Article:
Unity in Love

Unity is always a struggle in any type of community – family, friendship, parish, the Church, workplace, and even religious community. The first reading from the Acts of the Apostles is an example. The community didn’t know what to do with Saul who had been a vigorous persecutor to the followers of Jesus but now became a preacher of Christ.

The second reading and the Gospel also seem to focus on unity, but not unity on the outside but within. External unity has to come from unity within, our unity with God through the Word Incarnate: “I am the vine, you are the branches. Whoever remains in me, with me in him, bears fruit in plenty”. And according to the first letter of John, whoever keeps God’s commandments unites with God and God with them. God’s commandments are to believe in Jesus, God’s Son, and to love one another.

For us, Christians, to believe may be easier than to love. Perhaps, we all come from family situation, and know how challenging it is, at times, to love our own families, especially when they are so different to us, when they drive us nuts, when they hurt us in more than “seventy times seven” occasions. Unity seems to be a nice theory or ideology but far from reality.

When my dad was still alive (he passed away nearly four years ago) and struggling through the MND disease in the last three years of his life, he and I didn’t get along well from the outside. We argued a lot about what he could eat and drink, what he could and could not do for the day, how to make some sense of faith in such the situation he was in. Regardless of all that, one of the last moments of his earthly life, laying on the bed, he looked at me with glassy eyes as if he wanted to say that he loved me so much, but could not say it anymore.

Unity in reality can only be found, not in agreement, conformity or blind obedience to authority, but in love. Love, as someone rightly said, is a decision which is made by our whole being – heart, mind, soul, faith, hope and all else. It is, for me, like a commitment, meaning a journey, and the aim of this journey is union with those we have loved, moreover, with all creation and the Creator, our loving God.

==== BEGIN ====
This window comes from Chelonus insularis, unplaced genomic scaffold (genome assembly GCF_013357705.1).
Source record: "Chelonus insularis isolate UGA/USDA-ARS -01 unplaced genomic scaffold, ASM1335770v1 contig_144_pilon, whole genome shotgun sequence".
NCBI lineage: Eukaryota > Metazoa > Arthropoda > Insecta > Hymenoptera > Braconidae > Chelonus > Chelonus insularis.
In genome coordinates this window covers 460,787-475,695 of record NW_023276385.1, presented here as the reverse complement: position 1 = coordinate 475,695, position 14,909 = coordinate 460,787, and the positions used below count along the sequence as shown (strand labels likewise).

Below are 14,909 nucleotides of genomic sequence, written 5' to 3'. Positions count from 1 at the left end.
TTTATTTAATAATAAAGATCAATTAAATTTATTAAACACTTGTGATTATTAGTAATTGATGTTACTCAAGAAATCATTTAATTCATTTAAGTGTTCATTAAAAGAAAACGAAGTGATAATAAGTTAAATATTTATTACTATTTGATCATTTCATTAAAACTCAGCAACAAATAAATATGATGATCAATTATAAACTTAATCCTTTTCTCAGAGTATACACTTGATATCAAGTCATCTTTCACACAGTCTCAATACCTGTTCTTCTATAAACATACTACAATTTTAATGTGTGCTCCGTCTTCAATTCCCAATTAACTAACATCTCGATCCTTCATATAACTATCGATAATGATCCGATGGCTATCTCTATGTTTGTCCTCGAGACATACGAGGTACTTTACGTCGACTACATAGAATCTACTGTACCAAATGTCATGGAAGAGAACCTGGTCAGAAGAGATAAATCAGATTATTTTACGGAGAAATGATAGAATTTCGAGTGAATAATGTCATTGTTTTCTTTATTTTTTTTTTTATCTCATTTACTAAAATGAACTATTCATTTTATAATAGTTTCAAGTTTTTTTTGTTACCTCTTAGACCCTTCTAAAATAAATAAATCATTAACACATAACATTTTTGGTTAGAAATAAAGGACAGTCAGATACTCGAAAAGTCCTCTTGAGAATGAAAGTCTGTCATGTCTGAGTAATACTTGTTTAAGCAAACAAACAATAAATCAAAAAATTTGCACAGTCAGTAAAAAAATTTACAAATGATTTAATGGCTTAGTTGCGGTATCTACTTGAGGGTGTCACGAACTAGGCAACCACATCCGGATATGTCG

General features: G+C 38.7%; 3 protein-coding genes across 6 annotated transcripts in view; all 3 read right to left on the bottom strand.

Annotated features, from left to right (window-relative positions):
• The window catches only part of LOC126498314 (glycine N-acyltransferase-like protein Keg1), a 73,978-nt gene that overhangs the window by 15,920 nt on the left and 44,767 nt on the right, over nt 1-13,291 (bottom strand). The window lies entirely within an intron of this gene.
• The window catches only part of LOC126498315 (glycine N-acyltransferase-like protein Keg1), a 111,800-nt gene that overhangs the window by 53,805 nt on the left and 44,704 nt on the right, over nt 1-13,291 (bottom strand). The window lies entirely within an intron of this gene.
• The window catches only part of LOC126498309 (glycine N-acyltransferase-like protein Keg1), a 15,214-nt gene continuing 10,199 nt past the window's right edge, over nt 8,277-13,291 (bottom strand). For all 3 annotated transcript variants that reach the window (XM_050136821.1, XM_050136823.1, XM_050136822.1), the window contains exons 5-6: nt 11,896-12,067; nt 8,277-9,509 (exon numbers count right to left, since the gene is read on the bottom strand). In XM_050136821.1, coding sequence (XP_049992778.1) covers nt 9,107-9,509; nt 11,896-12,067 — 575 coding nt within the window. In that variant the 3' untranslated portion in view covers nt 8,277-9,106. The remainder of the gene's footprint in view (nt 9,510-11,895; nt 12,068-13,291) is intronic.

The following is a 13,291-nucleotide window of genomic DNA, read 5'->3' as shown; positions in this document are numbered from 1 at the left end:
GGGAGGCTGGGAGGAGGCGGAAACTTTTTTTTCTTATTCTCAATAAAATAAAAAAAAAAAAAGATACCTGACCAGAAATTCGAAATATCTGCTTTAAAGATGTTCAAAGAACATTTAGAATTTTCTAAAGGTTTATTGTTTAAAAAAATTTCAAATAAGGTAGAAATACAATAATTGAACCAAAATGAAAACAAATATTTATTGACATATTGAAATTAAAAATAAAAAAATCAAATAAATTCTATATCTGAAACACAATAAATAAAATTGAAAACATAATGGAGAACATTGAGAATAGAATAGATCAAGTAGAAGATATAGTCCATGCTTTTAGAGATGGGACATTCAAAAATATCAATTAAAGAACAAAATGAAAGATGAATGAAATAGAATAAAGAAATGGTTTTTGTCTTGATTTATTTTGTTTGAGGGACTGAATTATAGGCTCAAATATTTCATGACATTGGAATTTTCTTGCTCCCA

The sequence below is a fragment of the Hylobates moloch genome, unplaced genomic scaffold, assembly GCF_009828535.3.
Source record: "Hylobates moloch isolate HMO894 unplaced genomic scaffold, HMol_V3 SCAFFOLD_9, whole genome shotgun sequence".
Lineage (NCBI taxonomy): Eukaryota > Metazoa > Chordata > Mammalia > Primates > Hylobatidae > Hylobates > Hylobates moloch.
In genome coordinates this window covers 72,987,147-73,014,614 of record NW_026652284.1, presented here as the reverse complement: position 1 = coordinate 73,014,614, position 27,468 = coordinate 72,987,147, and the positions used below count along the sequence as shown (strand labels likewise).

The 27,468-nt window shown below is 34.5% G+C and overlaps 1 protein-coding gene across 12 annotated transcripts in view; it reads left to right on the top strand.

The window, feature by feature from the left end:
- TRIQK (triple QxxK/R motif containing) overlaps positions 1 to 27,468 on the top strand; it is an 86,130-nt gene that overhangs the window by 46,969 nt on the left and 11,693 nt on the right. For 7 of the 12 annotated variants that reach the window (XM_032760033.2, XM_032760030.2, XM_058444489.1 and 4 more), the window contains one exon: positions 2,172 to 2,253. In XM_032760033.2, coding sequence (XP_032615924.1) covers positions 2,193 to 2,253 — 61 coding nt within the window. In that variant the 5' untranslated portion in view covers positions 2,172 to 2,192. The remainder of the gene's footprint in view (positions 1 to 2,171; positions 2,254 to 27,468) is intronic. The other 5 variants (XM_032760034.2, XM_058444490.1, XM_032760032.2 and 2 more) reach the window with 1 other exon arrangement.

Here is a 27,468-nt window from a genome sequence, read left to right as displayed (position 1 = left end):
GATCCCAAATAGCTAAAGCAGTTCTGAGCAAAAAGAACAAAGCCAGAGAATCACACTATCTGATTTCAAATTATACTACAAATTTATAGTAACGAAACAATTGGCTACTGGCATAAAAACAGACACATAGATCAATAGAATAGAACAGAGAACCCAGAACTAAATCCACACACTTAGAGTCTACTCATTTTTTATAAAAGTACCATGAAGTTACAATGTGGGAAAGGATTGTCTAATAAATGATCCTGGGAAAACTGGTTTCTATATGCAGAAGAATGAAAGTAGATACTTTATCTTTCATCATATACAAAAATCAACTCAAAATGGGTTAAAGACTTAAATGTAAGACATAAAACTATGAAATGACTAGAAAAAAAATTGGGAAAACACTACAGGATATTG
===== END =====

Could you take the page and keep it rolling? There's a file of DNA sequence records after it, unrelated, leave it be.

Br Khoi msc


The first reading and the Gospel are usually connected in theme. This weekend is no exception. Both talk about leprosy and those who are contracted with it.

According to HarperCollins Bible Dictionary and some scripture scholars I have come across, it is unclear what leprosy really is but it is certainly not modern leprosy (Hansen’s disease). This information can help us reread the readings this weekend in broader terms. Leprosy can be interpreted as any kind of physical disorder that makes people excluded or left out in many ways, not only physically but also socially. The person, as mentioned in the first reading from the book of Leviticus, who is leprous must be declared “unclean”. Uncleanliness in this context is not only about hygiene but also and moreover about ritual and social state: being outcasts in the community and society.

The only barrier between healing and the leper in the Gospel story is Jesus’ willingness. The only barrier between inclusivity and those who are left out, looked down, discriminated against in community and society is our willingness to make a change. We may not be able to “cure” diseases or disorders people have like Jesus was able according to the Gospel story, but we are capable of “healing” the social judgements and discriminations against those who are different from the majority. The outcasts are also human beings; but they are different to us, so different that we can’t accept them in our midst. Unless we can see that at times in our life we have been also outcasts, unless we can see that within ourselves we have some parts of us as strangers, we will never be able to have a genuine compassion for those who are strangers in our midst.

Br Khoi Nguyen msc